I would make only one cautionary statement. Our natural instinct as martial artists (and most athletes) is that more is better (“More Chi Train Harder!”), which may make us use the tool more aggressively than it should be utilized, especially if we are used to deep tissue work such as releasing trigger points. I should have known this myself, but my first self-treatment session with the EDGE I actually kept working through the abrasive sensation to the point broke open some skin while I stopped looking at the treatment site. Clearly it’s the users fault, but it was the first time I had to think a intently about being less aggressive and layering my treatment as to avoid making the same mistake. I think with a little instruction and practice, this would be valuable addition to the martial artist’s preventative maintenance program.

“BONUS”: Here is a video clip of a movement based technique I have been using for symptom management of some PFPS that started flaring up for me a few weeks ago. As an update to what I said on the video, not sure if it is coincidence, chance, spontaneous healing, a recent increase in training intensity, or the daily EDGE treatment technique I show here, but my PFPS is pretty much 90% resolved in the last week after only using this technique. Which is surprising to me because I usually have to think more critically about how I was going to treat it “properly” in order for it to get better. Anyway, check it out:

I was  recently motivated by Rogue Fitness and their new grip strength toys to look into incorporating some new grip strengthening strategies into my own arsenal. Thanks to our “opposable thumb”, we have a variety ways in which we can hold on to things. So it makes sense that if we want to have a “strong grip”, we’re going to want to challenge the hand in more than one way, because a bar, rope, rubber band, and a weight plate can only go so far. John Napier classically categorized grip types simply into “power grips” and “precision grips”. Most textbooks these days have tried to sub-categorize these two groups into roughly 5 different types of grips. Our “power grips” consist of the cylindrical grip, spherical grip, hook grip, and lateral prehension (thumb adduction). While our “precision grips” are all the variations of tip-to-tip pinching and thumb positioning for grabbing small objects.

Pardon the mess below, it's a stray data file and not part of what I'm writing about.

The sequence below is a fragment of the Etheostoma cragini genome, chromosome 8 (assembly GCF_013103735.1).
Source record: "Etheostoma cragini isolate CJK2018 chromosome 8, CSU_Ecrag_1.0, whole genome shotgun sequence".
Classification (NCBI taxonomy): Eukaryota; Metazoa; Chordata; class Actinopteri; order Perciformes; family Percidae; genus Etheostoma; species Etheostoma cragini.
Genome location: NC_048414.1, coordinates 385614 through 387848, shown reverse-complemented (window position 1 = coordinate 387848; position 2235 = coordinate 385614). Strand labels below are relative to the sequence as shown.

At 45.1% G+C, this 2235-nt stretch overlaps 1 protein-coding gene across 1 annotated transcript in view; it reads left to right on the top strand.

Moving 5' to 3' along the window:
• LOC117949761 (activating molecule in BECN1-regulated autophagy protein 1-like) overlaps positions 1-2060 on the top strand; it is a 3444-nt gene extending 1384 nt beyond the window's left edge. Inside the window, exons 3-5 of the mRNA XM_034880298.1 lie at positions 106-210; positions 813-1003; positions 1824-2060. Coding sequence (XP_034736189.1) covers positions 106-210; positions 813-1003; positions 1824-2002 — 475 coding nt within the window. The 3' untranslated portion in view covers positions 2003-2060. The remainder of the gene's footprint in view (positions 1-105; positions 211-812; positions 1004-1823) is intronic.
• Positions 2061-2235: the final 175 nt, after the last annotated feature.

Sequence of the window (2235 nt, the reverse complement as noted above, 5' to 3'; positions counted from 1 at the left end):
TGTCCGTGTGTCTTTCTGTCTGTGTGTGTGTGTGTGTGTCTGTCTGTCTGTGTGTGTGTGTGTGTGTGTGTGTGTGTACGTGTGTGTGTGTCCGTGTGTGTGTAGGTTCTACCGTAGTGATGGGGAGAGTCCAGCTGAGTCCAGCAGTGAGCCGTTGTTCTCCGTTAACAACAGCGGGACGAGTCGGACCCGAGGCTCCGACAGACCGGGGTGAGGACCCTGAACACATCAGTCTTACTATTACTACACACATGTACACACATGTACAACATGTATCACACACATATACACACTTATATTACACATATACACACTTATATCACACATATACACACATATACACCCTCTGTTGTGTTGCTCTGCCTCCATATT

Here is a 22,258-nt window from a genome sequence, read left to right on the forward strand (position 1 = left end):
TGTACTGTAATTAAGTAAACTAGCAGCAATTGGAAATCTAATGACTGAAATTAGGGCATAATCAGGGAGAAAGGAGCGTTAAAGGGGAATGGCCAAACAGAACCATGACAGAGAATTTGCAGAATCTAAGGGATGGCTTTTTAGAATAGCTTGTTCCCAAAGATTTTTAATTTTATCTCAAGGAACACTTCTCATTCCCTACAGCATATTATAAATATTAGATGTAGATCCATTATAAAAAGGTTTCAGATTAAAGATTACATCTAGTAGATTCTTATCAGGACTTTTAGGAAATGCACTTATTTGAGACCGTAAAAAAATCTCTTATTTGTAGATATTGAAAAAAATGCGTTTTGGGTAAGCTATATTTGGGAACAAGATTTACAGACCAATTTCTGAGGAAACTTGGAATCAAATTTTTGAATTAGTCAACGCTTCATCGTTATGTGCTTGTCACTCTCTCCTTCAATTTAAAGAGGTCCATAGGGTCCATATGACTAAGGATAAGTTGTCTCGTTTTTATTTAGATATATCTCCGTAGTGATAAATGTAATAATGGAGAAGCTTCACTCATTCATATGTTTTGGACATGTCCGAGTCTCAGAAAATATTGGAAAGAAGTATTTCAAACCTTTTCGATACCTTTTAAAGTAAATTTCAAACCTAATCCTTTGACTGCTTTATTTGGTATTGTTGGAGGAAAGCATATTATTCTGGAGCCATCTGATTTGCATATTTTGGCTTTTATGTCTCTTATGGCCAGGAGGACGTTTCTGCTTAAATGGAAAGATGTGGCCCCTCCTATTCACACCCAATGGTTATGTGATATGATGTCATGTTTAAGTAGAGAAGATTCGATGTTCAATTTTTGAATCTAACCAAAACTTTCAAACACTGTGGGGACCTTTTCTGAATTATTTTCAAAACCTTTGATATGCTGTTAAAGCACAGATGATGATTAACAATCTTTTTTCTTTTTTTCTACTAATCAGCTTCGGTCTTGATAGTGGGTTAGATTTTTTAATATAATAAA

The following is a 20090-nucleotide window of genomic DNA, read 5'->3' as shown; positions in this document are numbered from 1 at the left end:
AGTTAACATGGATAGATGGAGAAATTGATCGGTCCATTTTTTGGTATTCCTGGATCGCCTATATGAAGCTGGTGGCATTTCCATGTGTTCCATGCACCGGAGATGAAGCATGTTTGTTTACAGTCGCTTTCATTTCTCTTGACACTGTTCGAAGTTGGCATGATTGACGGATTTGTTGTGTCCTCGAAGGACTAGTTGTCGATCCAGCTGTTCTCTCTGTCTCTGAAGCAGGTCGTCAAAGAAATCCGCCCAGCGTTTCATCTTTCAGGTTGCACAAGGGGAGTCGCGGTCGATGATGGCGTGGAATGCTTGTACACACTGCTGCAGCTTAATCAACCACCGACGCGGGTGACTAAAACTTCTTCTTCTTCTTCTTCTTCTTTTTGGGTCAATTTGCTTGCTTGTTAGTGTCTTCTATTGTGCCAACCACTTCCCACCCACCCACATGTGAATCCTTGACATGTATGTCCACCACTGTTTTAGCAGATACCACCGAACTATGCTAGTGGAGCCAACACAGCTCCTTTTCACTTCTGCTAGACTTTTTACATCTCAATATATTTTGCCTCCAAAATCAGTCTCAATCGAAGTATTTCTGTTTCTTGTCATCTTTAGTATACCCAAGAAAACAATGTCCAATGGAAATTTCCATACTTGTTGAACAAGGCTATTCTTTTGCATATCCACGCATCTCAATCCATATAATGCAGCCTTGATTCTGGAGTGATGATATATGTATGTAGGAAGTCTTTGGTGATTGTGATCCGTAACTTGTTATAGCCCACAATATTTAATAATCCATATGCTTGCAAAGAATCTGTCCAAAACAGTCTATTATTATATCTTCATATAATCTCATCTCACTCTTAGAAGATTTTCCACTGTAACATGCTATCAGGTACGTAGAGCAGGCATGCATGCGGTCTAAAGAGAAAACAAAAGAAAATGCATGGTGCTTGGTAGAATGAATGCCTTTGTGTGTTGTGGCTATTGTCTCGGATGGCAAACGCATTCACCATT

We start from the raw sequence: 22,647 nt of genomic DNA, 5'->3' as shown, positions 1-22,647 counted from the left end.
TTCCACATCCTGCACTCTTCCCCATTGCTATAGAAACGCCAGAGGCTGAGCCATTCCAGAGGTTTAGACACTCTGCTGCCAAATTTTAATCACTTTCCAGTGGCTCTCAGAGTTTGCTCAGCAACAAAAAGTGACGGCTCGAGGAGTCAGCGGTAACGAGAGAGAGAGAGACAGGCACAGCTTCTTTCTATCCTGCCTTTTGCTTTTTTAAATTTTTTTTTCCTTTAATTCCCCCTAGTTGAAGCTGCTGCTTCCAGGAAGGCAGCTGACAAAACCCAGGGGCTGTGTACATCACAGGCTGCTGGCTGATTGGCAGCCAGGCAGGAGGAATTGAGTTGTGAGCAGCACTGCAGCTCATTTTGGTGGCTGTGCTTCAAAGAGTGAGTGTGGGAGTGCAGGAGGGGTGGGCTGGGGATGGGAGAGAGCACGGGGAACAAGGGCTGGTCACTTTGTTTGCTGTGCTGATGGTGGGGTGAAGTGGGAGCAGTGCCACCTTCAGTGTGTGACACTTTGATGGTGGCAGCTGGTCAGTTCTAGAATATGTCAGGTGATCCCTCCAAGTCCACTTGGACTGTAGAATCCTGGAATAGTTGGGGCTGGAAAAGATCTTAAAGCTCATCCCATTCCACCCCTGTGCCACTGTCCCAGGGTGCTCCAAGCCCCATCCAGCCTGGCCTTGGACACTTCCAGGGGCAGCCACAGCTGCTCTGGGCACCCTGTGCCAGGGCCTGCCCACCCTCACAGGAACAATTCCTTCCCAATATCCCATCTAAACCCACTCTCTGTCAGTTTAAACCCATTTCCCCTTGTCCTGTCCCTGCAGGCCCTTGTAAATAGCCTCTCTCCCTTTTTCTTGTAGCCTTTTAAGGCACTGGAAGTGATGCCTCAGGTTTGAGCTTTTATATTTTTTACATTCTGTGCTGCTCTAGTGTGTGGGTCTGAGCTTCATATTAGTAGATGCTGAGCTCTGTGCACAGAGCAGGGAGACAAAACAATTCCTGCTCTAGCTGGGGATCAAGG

Unfortunately, my college student budget does not have room for the high quality workmanship of Rogue’s tools at this time. So I decided to channel my inner Ross Enamait and Zach Even-Esh to build my own. Clearly, I’d recommend that you buy the real deal from Rogue [or Elite FTS]***, but I’ve been made do with the following:

***Update: I was informed that Elite FTS also has a great grip kit as well.